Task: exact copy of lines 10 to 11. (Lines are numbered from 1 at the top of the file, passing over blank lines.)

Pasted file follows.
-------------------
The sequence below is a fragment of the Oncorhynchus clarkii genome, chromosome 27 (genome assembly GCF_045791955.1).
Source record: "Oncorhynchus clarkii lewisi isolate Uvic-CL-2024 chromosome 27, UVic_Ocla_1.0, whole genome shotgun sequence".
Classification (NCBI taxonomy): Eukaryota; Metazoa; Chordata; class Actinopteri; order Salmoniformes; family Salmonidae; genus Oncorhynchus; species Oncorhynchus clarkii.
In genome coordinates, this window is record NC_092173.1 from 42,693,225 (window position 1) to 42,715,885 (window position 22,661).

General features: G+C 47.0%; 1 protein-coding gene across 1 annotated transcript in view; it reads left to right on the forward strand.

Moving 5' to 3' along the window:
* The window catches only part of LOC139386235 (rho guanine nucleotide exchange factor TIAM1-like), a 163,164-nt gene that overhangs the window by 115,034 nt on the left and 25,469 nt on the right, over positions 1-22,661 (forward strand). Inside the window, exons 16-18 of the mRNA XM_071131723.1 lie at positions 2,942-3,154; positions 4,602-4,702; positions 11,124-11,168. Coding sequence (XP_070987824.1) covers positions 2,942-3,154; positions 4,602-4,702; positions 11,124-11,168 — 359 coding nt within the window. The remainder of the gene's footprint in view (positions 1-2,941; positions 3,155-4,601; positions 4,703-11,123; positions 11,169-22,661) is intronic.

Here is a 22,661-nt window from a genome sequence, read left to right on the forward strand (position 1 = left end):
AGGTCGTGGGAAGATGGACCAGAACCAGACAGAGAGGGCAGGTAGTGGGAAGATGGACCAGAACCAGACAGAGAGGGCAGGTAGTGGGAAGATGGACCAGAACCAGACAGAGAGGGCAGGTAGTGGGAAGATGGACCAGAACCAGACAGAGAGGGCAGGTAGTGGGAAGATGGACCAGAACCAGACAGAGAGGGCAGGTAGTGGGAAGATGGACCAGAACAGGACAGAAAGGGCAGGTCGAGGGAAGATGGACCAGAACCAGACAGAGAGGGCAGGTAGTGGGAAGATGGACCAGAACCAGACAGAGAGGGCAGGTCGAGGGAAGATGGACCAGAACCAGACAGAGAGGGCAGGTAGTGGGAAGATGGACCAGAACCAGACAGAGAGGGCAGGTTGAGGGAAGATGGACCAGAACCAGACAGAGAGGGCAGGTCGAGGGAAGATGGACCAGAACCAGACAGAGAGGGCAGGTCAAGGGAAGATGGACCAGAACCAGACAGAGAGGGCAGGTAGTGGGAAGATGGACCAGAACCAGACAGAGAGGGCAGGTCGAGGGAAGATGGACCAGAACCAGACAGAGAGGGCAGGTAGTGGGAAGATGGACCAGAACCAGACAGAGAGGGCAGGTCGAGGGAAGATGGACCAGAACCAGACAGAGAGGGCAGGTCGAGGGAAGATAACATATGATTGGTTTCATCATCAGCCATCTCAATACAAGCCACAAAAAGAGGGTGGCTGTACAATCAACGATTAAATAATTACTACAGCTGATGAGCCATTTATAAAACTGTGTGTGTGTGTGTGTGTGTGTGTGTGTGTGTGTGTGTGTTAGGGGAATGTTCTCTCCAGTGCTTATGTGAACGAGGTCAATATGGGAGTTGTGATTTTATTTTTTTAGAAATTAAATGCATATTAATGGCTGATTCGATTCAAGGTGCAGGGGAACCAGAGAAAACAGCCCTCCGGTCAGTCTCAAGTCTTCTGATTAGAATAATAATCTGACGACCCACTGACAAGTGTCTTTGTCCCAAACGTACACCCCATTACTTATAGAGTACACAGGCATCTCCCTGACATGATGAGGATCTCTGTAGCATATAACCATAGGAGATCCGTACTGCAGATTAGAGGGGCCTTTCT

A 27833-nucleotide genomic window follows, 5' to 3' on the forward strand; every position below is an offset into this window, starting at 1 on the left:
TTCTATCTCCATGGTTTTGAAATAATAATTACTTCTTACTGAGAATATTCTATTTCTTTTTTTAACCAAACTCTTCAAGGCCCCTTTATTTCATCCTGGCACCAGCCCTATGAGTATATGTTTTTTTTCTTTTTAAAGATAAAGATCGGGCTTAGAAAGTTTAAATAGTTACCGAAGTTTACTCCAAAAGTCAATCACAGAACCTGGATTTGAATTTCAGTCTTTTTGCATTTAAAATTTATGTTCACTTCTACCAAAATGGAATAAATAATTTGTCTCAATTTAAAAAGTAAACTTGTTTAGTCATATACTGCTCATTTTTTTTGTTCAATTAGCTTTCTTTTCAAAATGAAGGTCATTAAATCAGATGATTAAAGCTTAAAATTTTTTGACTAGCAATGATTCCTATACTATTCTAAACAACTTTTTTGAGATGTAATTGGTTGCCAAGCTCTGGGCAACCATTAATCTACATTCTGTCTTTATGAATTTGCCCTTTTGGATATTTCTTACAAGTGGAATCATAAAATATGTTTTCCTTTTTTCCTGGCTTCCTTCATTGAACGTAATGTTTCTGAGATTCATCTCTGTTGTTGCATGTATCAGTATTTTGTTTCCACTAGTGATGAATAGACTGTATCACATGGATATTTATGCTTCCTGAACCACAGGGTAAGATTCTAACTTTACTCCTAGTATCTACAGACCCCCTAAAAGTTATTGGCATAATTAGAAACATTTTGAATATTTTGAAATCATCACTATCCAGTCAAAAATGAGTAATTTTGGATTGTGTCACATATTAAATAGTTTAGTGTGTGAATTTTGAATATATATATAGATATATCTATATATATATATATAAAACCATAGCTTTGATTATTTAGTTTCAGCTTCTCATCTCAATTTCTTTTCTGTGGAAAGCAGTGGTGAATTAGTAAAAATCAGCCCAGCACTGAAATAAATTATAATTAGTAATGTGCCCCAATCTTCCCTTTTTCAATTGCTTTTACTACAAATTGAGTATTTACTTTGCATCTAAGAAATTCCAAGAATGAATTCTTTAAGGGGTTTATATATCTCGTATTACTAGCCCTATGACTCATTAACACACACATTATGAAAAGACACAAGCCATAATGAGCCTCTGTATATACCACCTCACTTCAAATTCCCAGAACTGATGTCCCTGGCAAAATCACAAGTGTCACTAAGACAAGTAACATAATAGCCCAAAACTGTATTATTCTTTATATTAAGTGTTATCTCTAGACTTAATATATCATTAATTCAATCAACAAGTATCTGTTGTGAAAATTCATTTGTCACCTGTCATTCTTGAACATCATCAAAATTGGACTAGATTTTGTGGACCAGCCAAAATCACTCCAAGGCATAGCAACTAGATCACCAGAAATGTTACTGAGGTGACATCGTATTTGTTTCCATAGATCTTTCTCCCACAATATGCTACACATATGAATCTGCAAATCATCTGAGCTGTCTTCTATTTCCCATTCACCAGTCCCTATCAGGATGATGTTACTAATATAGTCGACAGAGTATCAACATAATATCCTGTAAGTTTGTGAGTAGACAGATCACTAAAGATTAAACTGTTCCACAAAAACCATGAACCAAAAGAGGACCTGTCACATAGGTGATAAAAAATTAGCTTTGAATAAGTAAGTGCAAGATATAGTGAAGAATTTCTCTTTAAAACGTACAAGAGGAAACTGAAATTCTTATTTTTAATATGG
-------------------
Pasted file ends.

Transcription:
A 27833-nucleotide genomic window follows, 5' to 3' on the forward strand; every position below is an offset into this window, starting at 1 on the left:
TTCTATCTCCATGGTTTTGAAATAATAATTACTTCTTACTGAGAATATTCTATTTCTTTTTTTAACCAAACTCTTCAAGGCCCCTTTATTTCATCCTGGCACCAGCCCTATGAGTATATGTTTTTTTTCTTTTTAAAGATAAAGATCGGGCTTAGAAAGTTTAAATAGTTACCGAAGTTTACTCCAAAAGTCAATCACAGAACCTGGATTTGAATTTCAGTCTTTTTGCATTTAAAATTTATGTTCACTTCTACCAAAATGGAATAAATAATTTGTCTCAATTTAAAAAGTAAACTTGTTTAGTCATATACTGCTCATTTTTTTTGTTCAATTAGCTTTCTTTTCAAAATGAAGGTCATTAAATCAGATGATTAAAGCTTAAAATTTTTTGACTAGCAATGATTCCTATACTATTCTAAACAACTTTTTTGAGATGTAATTGGTTGCCAAGCTCTGGGCAACCATTAATCTACATTCTGTCTTTATGAATTTGCCCTTTTGGATATTTCTTACAAGTGGAATCATAAAATATGTTTTCCTTTTTTCCTGGCTTCCTTCATTGAACGTAATGTTTCTGAGATTCATCTCTGTTGTTGCATGTATCAGTATTTTGTTTCCACTAGTGATGAATAGACTGTATCACATGGATATTTATGCTTCCTGAACCACAGGGTAAGATTCTAACTTTACTCCTAGTATCTACAGACCCCCTAAAAGTTATTGGCATAATTAGAAACATTTTGAATATTTTGAAATCATCACTATCCAGTCAAAAATGAGTAATTTTGGATTGTGTCACATATTAAATAGTTTAGTGTGTGAATTTTGAATATATATATAGATATATCTATATATATATATATAAAACCATAGCTTTGATTATTTAGTTTCAGCTTCTCATCTCAATTTCTTTTCTGTGGAAAGCAGTGGTGAATTAGTAAAAATCAGCCCAGCACTGAAATAAATTATAATTAGTAATGTGCCCCAATCTTCCCTTTTTCAATTGCTTTTACTACAAATTGAGTATTTACTTTGCATCTAAGAAATTCCAAGAATGAATTCTTTAAGGGGTTTATATATCTCGTATTACTAGCCCTATGACTCATTAACACACACATTATGAAAAGACACAAGCCATAATGAGCCTCTGTATATACCACCTCACTTCAAATTCCCAGAACTGATGTCCCTGGCAAAATCACAAGTGTCACTAAGACAAGTAACATAATAGCCCAAAACTGTATTATTCTTTATATTAAGTGTTATCTCTAGACTTAATATATCATTAATTCAATCAACAAGTATCTGTTGTGAAAATTCATTTGTCACCTGTCATTCTTGAACATCATCAAAATTGGACTAGATTTTGTGGACCAGCCAAAATCACTCCAAGGCATAGCAACTAGATCACCAGAAATGTTACTGAGGTGACATCGTATTTGTTTCCATAGATCTTTCTCCCACAATATGCTACACATATGAATCTGCAAATCATCTGAGCTGTCTTCTATTTCCCATTCACCAGTCCCTATCAGGATGATGTTACTAATATAGTCGACAGAGTATCAACATAATATCCTGTAAGTTTGTGAGTAGACAGATCACTAAAGATTAAACTGTTCCACAAAAACCATGAACCAAAAGAGGACCTGTCACATAGGTGATAAAAAATTAGCTTTGAATAAGTAAGTGCAAGATATAGTGAAGAATTTCTCTTTAAAACGTACAAGAGGAAACTGAAATTCTTATTTTTAATATGG